"Iron" Mike Tyson has been surrounded by controversy for his entire boxing career. And his arrival in Britain this week for a planned match has been no exception, touching off a public brawl involving women's groups, fight promoters, sports fans, and politicians.
Women's groups see the former world champion as a menace who should never have been allowed to set foot in the country.
Under British law, felons who have served more than a year in prison can be sent back automatically on the next plane home. Mr. Tyson was convicted in 1992 of raping a beauty pageant contestant and served three years of a six-year sentence. He returned to jail after a road-rage assault on two motorists and was released eight months ago.
Some black organizations here have come out in support of Tyson, however. The 1990 Trust, a London-based group, said he "has paid his debt and should be allowed to get on with his life."
Home Secretary Jack Straw, whose department oversees immigration, put himself at the center of the controversy when he decided Jan. 13 that Tyson could fight in Britain, despite his criminal record.
A furor seemed all but certain when it was announced late last year that Tyson would fight British heavyweight Julius Francis in Manchester, central England, on Jan. 29. At first Mr. Straw had indicated that immigration officials should use their discretion, implying that the officer who happened to be on duty when Tyson arrived should send the boxer back to America. This would have meant cancelling the contest.
But fight promoter Frank Warren sent the home secretary a 67-page letter, arguing that a cancellation would cost Manchester business interests millions of dollars in losses and cause huge disappointment for fans. Tyson, heavily favored to win, reportedly stands to earn between $8 million and $12 million.
Mr. Warren also claimed Britain's immigration laws are inconsistent, because some convicted felons are allowed into the country with no questions asked. Why, therefore, pick on Tyson?
To the consternation of women's groups and politicians across the party spectrum, Straw ruled that Tyson could enter, because of "exceptional circumstances."
The boxer was greeted by a throng of fans, but little protest, when he arrived by Concorde jet Jan. 16. He and his entourage are staying at a luxury hotel in London's West End, where a special training gym was set up for workouts.
But Straw's decision prompted an immediate court challenge from Justice for Women, acting on behalf of a number of other British women's rights groups. But on Jan. 17 the court ruled that Straw had the right to bend the rules to allow Tyson into Britain. Justice Sullivan said he had taken account of "potential adverse circumstances for many entirely innocent third parties."
Justice for Women's Julie Bindel attacked the decision, saying, "The judge was extremely concerned about what he called 'innocent third parties.' We are concerned about the women who are victims of rape."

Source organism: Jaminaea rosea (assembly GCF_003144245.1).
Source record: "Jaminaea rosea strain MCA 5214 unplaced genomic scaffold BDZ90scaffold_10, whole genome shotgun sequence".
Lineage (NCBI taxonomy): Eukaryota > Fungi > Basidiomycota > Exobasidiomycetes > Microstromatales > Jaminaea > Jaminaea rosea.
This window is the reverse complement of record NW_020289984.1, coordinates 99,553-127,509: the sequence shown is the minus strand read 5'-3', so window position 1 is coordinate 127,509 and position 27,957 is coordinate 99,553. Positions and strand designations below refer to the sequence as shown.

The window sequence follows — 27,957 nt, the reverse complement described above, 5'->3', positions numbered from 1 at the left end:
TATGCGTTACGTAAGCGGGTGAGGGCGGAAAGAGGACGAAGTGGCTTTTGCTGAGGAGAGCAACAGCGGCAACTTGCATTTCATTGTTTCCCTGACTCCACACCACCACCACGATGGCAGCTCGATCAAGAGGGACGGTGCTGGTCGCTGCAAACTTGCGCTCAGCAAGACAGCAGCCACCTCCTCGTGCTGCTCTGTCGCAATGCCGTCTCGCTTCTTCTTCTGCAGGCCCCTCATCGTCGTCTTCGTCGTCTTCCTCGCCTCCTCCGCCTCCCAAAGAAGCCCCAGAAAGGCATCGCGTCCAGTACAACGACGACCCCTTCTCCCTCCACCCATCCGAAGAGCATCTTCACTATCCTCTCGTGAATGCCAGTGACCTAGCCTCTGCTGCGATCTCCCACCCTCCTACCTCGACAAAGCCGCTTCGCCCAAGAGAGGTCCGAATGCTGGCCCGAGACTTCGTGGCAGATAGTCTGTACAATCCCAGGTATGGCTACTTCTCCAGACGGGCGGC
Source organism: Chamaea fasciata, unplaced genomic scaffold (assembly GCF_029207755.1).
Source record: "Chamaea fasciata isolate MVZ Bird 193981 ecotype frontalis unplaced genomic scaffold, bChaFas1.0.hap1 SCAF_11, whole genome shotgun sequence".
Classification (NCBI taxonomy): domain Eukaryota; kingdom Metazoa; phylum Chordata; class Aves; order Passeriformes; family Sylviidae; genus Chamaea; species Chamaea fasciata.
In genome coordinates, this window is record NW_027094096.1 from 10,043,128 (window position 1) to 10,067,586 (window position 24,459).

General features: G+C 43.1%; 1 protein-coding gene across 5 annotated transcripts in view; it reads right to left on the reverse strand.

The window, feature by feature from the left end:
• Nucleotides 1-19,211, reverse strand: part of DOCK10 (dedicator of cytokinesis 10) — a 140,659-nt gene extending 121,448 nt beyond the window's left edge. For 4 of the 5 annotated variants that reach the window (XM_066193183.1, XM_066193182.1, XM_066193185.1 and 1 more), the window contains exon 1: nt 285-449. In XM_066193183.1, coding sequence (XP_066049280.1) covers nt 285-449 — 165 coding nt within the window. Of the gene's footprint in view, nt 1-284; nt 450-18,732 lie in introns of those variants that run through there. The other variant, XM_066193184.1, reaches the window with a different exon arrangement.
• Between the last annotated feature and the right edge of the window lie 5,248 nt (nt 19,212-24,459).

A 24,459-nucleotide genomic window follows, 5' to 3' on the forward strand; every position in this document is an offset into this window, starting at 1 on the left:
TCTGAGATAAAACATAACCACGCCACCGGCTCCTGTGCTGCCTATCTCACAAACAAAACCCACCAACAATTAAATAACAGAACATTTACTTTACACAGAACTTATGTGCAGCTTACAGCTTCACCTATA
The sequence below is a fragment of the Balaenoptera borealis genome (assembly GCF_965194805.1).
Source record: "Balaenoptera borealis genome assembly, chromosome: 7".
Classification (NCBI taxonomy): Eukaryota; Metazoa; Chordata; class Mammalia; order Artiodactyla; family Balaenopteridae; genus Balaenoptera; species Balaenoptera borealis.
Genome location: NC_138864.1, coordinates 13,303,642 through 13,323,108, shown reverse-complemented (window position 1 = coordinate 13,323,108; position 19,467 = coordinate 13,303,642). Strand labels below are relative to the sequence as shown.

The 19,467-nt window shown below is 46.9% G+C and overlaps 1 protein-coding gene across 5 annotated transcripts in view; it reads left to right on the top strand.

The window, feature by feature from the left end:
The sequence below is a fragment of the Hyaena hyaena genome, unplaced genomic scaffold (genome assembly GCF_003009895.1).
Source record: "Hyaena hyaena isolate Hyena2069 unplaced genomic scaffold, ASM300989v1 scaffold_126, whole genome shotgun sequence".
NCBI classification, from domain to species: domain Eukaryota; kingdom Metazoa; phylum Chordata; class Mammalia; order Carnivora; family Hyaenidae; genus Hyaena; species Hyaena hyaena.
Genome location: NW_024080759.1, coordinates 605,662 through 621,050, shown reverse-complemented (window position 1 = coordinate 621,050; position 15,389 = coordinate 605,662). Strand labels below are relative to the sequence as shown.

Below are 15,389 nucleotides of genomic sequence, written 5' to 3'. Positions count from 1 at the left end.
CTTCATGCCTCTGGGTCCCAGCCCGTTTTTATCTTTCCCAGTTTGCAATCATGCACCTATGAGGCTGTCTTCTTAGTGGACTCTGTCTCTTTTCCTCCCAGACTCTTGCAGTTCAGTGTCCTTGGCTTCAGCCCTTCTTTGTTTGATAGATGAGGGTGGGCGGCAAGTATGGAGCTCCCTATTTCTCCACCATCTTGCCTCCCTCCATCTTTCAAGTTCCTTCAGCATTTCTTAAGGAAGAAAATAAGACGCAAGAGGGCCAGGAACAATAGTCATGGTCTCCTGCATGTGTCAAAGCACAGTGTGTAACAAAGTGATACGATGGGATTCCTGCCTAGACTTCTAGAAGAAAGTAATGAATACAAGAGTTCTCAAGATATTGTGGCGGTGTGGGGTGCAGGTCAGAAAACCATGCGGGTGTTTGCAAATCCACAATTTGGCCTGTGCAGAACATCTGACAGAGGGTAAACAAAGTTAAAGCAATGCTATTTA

Frank Dobson, a Labour Party candidate in the London mayor's race, and until recently one of the home secretary's Cabinet colleagues in the Blair government, said Straw had "got it wrong."
Another Labour candidate, former actress Glenda Jackson, said, "It would be very good if Tyson was thrown out of the country."
Ann Widdecombe, the opposition Conservative Party spokeswoman on immigration, didn't mince words, either. She said Straw's "U-turn" was "a howler" by a "hopeless" home secretary.
The smaller opposition Liberal Democrat Party's media spokesman Norman Baker asked whether Straw's decision could be linked to the fact that Prime Minister Blair "has close connections with Rupert Murdoch, whose BSkyB satellite channel holds the TV rights to the Tyson-Francis fight." Defending his decision, Straw said Jan. 18 that immigration rules were "unclear in some respects." Entry permits, he said, did not include a question as to whether people arriving in Britain had criminal convictions. Straw said the rules were
Geoff Thompson, head of Manchester's Youth Charter for Sport, which fosters leisure activity for underprivileged youngsters, says Tyson is "a youth icon" who could "help to bring peace to this city." Inner-city Manchester is plagued by violence.
These comments brought Mr. Thompson into conflict with women's groups. Ms. Bindel of Justice for Women said the idea of Tyson as a sports icon for young people was "absurd" and "sent the wrong message" to Britain's youth.
In the end, however, commercial considerations appear to have prevailed.
A spokesperson for Manchester Chamber of Commerce said Jan. 16, "If Straw had not acted as he did, dozens of our business people would have been forced into bankruptcy."
(c) Copyright 2000. The Christian Science Publishing Society